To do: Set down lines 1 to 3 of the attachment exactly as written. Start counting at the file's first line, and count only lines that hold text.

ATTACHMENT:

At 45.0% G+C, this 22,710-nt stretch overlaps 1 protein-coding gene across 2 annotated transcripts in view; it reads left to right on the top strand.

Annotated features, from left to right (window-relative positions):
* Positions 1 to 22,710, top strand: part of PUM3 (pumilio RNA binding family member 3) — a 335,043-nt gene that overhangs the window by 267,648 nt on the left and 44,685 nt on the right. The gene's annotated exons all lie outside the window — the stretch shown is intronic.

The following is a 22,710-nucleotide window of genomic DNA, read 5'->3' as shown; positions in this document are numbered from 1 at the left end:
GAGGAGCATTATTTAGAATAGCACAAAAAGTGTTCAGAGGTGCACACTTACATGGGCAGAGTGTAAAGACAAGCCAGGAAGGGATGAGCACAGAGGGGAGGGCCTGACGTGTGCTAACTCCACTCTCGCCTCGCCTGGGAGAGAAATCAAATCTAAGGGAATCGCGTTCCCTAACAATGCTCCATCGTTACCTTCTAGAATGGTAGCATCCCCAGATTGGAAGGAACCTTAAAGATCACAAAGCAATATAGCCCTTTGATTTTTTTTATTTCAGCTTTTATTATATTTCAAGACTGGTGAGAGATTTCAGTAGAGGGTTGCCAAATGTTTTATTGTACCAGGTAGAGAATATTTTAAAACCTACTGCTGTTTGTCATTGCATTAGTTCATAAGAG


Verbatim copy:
At 45.0% G+C, this 22,710-nt stretch overlaps 1 protein-coding gene across 2 annotated transcripts in view; it reads left to right on the top strand.

Annotated features, from left to right (window-relative positions):
* Positions 1 to 22,710, top strand: part of PUM3 (pumilio RNA binding family member 3) — a 335,043-nt gene that overhangs the window by 267,648 nt on the left and 44,685 nt on the right. The gene's annotated exons all lie outside the window — the stretch shown is intronic.